The lava tiles scratch two itches for Sorry and Trouble fans. For starters, the volcano is a gimmick. You get a nice chuckle every time you chuck a pawn or two into the pit. But really, it’s nothing but a spot to put the removed pawns. What else the lava adds is meanness, like you would get in Sorry and Trouble. The big benefit is that it is not random. You get to pick where you place the tiles instead of people at the fate of a die roll or card draw with zero choice.

The Downfall of Pompeii is a fairly easy game to get into as well. It’s a step up from Trouble and Sorry, but will be a fun one to play with family and friends who are both gamers and non-gamers.

What Players Love: Pop-o-Matic dice rolls, moving around the board, being mean to other players
Game Flaws: Random movement, having to roll/draw certain number to start AND finish, extended time from “meanness”, lack of theme
My Alternative: Downfall of Pompeii

Apples to Apples

While the other games I’ve “replaced” stick to playing 2-4 players at most, Apples to Apples is my first example of a party game we all know about. And it’s another one that is easy: cards are given to players, a question is asked by that player’s judge, and everyone submits what they think best answers the category, even if it in no way relates to the question at hand. The choices are judged, a person gets a point and the judge role is passed.

Apples to Apples is another one that is easy to understand. Pick a card and see if people agree with what you’re thinking.

It’s a game that is all about developing a nice laugh. Name something patriotic: mashed potatoes. Name something quiet: NASCAR. Name something useful: a toaster. While all three of those are debatable, you might find a judge in the right mood and remember watching NASCAR growing up and falling asleep if you put it on mute. And it makes for a great laugh when that happens.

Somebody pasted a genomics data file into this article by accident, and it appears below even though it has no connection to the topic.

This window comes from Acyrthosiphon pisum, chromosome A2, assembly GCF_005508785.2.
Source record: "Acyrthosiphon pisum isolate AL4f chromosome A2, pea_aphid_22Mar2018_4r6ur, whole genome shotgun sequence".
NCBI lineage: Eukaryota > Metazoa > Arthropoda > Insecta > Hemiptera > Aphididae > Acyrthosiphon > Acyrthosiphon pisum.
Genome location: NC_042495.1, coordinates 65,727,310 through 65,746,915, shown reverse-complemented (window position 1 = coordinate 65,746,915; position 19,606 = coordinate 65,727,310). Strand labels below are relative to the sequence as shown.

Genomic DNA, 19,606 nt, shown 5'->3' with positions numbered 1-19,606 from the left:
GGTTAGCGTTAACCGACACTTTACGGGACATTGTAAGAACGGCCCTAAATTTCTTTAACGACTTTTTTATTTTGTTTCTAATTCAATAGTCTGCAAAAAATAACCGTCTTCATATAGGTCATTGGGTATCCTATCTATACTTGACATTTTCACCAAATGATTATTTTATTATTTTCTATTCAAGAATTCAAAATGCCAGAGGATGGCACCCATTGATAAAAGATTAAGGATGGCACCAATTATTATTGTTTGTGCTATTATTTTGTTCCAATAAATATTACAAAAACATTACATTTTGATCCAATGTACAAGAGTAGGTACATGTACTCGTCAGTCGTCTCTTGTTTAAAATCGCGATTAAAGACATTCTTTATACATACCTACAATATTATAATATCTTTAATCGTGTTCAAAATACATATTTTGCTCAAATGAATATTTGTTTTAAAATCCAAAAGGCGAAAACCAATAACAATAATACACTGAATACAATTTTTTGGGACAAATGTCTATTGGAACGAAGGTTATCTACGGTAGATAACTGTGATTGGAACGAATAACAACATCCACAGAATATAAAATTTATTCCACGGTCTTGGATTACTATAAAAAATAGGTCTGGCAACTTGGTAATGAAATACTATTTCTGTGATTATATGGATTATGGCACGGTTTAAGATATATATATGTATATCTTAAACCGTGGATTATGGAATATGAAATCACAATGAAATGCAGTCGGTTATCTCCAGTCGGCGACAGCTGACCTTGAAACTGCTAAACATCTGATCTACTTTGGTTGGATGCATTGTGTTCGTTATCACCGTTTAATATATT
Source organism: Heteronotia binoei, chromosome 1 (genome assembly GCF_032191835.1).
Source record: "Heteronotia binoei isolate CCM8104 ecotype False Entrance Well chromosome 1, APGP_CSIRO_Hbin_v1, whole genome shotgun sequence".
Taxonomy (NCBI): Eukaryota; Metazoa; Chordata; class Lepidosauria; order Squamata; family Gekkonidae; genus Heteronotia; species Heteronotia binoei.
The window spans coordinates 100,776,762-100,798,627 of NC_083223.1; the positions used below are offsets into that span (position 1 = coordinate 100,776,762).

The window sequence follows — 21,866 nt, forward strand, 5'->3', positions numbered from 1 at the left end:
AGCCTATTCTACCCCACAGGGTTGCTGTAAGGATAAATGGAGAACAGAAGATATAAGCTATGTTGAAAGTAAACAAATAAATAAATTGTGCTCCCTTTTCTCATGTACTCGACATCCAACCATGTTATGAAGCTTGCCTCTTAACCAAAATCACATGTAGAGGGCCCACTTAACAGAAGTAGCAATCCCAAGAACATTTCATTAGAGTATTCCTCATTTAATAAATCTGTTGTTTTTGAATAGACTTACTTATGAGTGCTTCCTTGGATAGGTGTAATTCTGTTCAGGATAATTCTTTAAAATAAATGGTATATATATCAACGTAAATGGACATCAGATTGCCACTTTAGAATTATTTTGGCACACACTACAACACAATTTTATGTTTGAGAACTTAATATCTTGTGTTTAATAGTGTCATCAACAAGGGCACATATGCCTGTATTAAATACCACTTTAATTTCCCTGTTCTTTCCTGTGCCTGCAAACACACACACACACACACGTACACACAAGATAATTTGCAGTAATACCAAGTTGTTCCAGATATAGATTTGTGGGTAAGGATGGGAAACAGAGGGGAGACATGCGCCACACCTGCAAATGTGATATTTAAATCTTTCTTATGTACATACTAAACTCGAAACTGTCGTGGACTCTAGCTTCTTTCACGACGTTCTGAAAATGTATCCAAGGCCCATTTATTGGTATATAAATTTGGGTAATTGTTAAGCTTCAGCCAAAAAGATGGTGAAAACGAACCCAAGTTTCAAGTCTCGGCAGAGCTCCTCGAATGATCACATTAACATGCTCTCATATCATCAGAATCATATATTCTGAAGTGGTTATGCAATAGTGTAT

Where Apples to Apples falters is the lack of creativity. Similar to the adult version of this game, Cards Against Humanity, the jokes in Apples to Apples tell themselves. When you think of a joke, listeners are always waiting for the punchline. It’s that line that hits them in the gut for a laugh. Apples to Apples has a punchlines, but they’re handed to the players. The laughs are generated not from funny people, but a funny mishmash of cards. AKA, the jokes tell themselves.

In a similar manner, you will be seeing a lot of the same cards pop up, potentially even in the same game. While it may generate a nice laugh the first time you see it, the humor in that card dwindles each time. You’re almost expecting it once you know the cards well enough.

To respond to those flaws, I’m here to provide you with my alternative, Snake Oil. It is very similar in formula to Apples to Apples, but gives the players a platform to show their own creativity and humor. The judge in Snake Oil picks from two roles on a card, representing who the others are selling a product to, examples being a sorority sister, a vampire, a student or a dog. The players reveal two cards from their hand, combining them to make a single product that the judge should buy after performing a sales pitch.

Snake Oil.jpg

As you can see, while the games are similar, Snake Oil offers the ability for hilarity through acting and smart combinations. Roleplaying is common, from both the sales people and the customer. It’s a spectacle to be a spectator as much as it is to be a performer. And due to the card combinations plus the creative minds players bring to the table, you get a much less repetitive experience compared to Apples to Apples. Each person will have a different style of delivery and sales-pitch script.

What Players Love: Laughs, outrageous answers, simplicity
Game Flaws: Lack of creativity in jokes, zero punchlines, repetitive
My Alternative: Snake Oil

Dylan St. ClairComment